second semester

Jul 5, 2010

The 4th July weekend was a great break from study. A few of us stayed in Chicago city for the two nights enjoying the atmosphere of the city with a good opportunity for long sleep and slow meals. There hasn’t been much chance for novels since I arrived here so I made up for that.

Today we begin two more courses. I am looking forward to them both. One is on Liturgical Art and architecture. I have read a bit on this in the years when we were restoring OLV church. The teacher is Denis McNamara (in the ‘meet one of my teachers’ blog last week you can hear him). In the reading I have done I was reminded that a church building has both a function and a purpose. The function is to keep the rain out, provide some seating, and to have lighting and heating etc. Once parishes add an Altar and Lectern etc they think they have completed the task of building a church. However they may have given no thought at all to the purpose of the church building.

A church building is to be a sign that points us beyond our earthly reality – to the fulness of life eternally with God. This is the whole purpose of having a church. It would be much cheaper for us to rent a school hall each day for Mass. But a church building stands in a community as a sign that points us to heaven.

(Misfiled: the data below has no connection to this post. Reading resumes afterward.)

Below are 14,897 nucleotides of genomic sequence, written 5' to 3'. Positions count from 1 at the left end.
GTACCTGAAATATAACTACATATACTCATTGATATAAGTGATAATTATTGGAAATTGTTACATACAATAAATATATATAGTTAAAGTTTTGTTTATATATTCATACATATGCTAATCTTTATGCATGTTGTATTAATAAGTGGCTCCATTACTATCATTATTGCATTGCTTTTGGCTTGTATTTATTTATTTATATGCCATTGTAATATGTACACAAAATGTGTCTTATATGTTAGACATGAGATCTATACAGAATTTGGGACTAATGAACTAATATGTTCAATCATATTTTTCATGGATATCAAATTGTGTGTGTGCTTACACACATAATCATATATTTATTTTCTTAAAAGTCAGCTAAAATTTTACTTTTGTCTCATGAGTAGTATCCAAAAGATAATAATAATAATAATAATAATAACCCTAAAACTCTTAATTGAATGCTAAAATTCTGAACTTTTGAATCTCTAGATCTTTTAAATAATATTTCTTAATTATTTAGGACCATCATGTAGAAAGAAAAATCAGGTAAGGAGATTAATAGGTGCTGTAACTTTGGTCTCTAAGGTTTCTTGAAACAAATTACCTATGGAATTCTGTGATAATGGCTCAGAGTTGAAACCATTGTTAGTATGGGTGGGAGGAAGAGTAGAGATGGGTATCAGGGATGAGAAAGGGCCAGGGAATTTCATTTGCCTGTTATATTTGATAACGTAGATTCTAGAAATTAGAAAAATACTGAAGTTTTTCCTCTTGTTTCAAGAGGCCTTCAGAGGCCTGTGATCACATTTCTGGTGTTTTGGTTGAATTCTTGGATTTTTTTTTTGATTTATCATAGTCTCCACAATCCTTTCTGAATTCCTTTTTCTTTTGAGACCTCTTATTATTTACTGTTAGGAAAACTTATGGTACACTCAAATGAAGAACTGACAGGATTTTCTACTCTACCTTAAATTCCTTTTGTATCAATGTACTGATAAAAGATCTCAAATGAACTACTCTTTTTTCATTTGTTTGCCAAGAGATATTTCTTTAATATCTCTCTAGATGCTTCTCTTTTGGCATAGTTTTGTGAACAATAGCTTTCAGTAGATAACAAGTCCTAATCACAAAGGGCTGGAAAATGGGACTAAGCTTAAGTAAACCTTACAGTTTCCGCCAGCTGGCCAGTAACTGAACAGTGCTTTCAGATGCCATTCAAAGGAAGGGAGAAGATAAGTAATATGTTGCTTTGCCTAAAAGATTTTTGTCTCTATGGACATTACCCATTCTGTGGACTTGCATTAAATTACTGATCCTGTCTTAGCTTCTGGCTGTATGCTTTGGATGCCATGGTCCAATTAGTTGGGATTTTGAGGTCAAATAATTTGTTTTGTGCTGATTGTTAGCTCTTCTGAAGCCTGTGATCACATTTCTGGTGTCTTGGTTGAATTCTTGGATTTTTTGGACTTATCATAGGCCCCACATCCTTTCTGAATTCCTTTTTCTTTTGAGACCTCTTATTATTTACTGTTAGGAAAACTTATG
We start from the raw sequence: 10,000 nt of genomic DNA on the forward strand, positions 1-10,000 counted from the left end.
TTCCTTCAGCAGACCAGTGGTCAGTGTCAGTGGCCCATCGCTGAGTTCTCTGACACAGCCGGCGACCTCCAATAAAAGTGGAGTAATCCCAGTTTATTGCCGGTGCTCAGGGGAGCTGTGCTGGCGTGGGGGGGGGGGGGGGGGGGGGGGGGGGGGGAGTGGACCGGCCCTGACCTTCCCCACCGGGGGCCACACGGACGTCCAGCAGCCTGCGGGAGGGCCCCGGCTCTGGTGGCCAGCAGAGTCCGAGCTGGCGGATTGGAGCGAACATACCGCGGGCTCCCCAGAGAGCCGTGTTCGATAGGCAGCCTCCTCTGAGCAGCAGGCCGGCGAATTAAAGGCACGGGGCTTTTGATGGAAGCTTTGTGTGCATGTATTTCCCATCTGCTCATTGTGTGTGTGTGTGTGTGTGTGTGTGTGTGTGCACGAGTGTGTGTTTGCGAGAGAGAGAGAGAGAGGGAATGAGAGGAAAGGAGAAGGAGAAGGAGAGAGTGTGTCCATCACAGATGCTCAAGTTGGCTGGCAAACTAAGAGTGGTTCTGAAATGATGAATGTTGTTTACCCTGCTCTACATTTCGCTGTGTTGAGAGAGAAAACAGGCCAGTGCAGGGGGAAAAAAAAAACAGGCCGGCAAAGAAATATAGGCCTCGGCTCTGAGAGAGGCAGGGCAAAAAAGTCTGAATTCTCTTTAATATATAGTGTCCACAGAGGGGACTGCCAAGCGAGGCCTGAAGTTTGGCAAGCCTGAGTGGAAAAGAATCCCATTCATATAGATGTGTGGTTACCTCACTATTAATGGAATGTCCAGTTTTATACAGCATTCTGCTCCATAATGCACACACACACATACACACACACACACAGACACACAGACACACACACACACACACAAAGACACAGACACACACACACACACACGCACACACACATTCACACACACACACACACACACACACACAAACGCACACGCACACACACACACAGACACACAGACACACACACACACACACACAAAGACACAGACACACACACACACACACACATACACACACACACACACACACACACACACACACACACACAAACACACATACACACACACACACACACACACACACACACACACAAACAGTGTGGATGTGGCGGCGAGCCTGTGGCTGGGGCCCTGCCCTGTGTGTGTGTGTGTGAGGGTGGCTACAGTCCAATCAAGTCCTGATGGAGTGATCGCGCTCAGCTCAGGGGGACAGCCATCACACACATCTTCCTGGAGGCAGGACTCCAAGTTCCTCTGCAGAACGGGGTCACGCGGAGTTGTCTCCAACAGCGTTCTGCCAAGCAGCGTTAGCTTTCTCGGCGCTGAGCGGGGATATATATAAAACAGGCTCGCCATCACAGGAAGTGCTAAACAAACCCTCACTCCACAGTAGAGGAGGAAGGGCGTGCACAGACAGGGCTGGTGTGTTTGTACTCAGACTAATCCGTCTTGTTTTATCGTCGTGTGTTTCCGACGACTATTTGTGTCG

This was very evident in New Zealand before multi-storey buildings. Back then the Church was the most substantial and tallest building on the skyline of any town. The change to malls being bigger and banks being taller than churches is relatively recent. This is problematic since the people of any age tend to follow the most visible signs in their city.

The Roman Empire began its rapid decline when the central building in Rome was no longer their places of worship but the Colosseum – a place for entertainment and sports.

How close are we to this when the most significant ‘gathering places’ for the people of a city are theatres and stadia. Add to this the introduction of projectors and screens to churches and the pointers become very confusing.

More later…

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